NYLS’s Moot Court Association

Moot Court Association Celebrates Fall Competition Successes

NYLS’s Moot Court Association
Student participants in the New York City Bar Association Competition with MCA Senior Fellow Deborah Meyer ’98 (third from left)

Through NYLS’s Moot Court Association (MCA), students sharpen their appellate oral advocacy and brief-writing skills while representing the School in competitions across the country.

This fall, NYLS was a quarterfinalist in two major moot court competitions, with support through a new MCA Senior Fellow Program. The program, developed by new Moot Court Faculty Advisor Ann Schofield Baker ’97, pairs individual teams with a highly experienced attorney coach to help them prepare for competition.

“Both teams that were coached by a Senior Fellow this fall advanced to the quarterfinals in their respective competitions,” Professor Baker said. “This demonstrates the value of consistent, focused coaching by a highly experienced attorney. That said, the students ultimately deserve all the credit for their success since it was their hard work and dedication that yielded such impressive results.”

Quarterfinalist in New York City Bar Association Moot Court Competition

NYLS blazed through the regional rounds of the 70th annual National Moot Court Competition, held November 20–21, 2019 at the New York City Bar Association.

Caroline McGuire 3L and Gabriella Castellano 3L, coached by Elizabeth Harvell 3L, finished as quarterfinalists. (The same dynamic trio landed third in a national family law moot court competition earlier in 2019.)

In addition, a second NYLS team consisting of Zachary Freedman 3L and Jena Silverman 4L Evening also performed strongly in the same competition.

The high-profile competition focuses on appellate advocacy skills, including oral arguments and brief writing. This year’s fact pattern was set in the fictitious land of Kryptonia, following Congress’s passage of the “Alien Sedition Act.” The Act made it a crime for an undocumented individual to advocate for a change to any law or for the election of any candidate. In the mock scenario, the petitioner was prosecuted under the Act for giving a speech at a public rally. Student competitors examined two issues: whether the petitioner had exhausted his administrative remedies (so that a federal court would have jurisdiction to hear the case) and, if so, whether the petitioner could invoke the First Amendment in his case.

The teams received positive feedback from the judges throughout the rounds of competition. Teammates thanked Professor Baker, Senior Fellow Deborah Meyer ’98 (an accomplished MCA alumna who argued in front of Justice Antonin Scalia in NYLS’s 1996 Froessel Competition), Professor Susan Abraham, Professor Arthur Leonard, and other members of the Moot Court Association for their support.  

Castellano said that the competition “gave me a better understanding of what it means to be an appellate advocate.” She added, “Although knowledge of the law and facts is necessary, the judges repeatedly emphasized that they were looking to have a conversation with the competitors. … This taught me that going off-script is not a bad thing; rather, it shows an in-depth understanding of complex material and the ability to convey that understanding in a straightforward way.”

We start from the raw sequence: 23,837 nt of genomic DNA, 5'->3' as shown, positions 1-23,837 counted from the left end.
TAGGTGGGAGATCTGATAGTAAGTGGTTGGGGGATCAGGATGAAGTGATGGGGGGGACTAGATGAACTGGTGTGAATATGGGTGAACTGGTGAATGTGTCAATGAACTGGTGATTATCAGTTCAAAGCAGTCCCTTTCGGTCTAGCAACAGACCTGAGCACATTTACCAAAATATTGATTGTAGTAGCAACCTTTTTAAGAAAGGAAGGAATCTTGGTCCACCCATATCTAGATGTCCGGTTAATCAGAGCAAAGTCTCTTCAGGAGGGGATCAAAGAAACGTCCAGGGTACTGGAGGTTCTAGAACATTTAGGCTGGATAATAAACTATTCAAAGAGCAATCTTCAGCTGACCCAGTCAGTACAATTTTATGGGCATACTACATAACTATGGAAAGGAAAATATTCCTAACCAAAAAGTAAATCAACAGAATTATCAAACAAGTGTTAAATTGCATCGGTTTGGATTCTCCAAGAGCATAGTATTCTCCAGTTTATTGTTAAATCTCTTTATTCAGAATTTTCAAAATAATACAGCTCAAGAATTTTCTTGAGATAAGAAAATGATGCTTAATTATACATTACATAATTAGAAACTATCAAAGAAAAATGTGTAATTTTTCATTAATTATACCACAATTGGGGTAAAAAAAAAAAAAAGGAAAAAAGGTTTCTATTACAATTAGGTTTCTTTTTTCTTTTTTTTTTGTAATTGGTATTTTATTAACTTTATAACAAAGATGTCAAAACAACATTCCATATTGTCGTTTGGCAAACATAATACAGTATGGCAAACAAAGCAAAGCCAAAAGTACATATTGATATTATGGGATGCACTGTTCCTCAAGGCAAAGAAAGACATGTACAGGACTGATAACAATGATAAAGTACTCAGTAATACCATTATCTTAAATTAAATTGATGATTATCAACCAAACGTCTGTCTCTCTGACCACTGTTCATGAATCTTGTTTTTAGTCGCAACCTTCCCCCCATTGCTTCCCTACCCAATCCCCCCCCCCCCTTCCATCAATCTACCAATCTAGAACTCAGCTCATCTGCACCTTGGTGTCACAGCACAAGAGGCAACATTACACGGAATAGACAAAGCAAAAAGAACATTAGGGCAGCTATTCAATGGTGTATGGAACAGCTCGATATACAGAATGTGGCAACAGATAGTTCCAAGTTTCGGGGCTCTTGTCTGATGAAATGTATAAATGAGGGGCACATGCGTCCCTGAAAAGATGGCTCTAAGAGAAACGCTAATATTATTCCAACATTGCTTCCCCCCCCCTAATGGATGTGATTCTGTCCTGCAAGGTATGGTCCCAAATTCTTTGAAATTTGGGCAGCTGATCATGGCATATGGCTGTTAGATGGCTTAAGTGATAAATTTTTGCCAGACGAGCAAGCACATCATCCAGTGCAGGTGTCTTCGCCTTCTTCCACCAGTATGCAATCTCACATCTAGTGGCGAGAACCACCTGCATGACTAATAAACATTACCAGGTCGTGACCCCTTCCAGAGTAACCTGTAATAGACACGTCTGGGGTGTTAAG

Meyer said that the NYLS competitors “worked diligently as a team” and that MCA’s Senior Fellow Program “allows alums to reconnect to Moot Court by giving back and working closely with students in a truly meaningful way.”

Quarterfinalist in National Veterans Moot Court Competition

NYLS also advanced to the quarterfinal round of the National Veterans Moot Court Competition, held November 2–3, 2019 at The George Washington University Law School in Washington, D.C. The competition is also hosted by the U.S. Court of Appeals for Veterans Claims. 

Heidi Moore 3L Evening and Brianne Kelly 3L—who stepped in with two days’ notice when teammate Jessica Pooran 3L fell ill—competed against 21 teams from law schools across the country.

They tackled a challenging problem: whether the Board of Veterans Appeals had deprived a veteran of his constitutional due process rights by not providing him the opportunity to testify in front of a Veterans Law Judge, who denied his claim for disability benefits. The case also concerned the U.S. Bureau of Veterans Affairs’ interpretation of the term “affirmative evidence.”

Moore reflected on her enthusiasm for the team. “Moot Court unquestionably helps you refine your persuasive writing skills, but I love the oral advocacy aspect of the competition even more than the writing,” she said. “I love being challenged to respond on the spot to opposing counsel’s arguments or the judge’s questions.”

Professors Baker, Lenni Benson, and Kirk Burkhalter ’04 helped moot the team ahead of the competition. Key support also came from Senior Fellow and Adjunct Professor Melissa Molfetas, Supervising Attorney of the Veteran Advocacy Project (part of Manhattan Legal Services) and a member of the New York City Bar Association’s Military and Veterans Affairs Committee, as well as Dao Sun, a Senior Staff Attorney at the Veterans Justice Project.

Senior Fellow Program to Continue

Professor Baker plans to expand the MCA Senior Fellow Program following its successful pilot phase. She is now interviewing candidates for next semester. While NYLS often draws on its talented alumni community to fill these roles, Senior Fellows need not be alumni and can contact ann.baker@nyls.edu if they have 10 or more years of experience in their practice area and are interested in coaching NYLS students.

Special thanks to MCA alum Brian Schrader ’98, President and CEO of BIA, who has generously supported the Senior Fellow Program.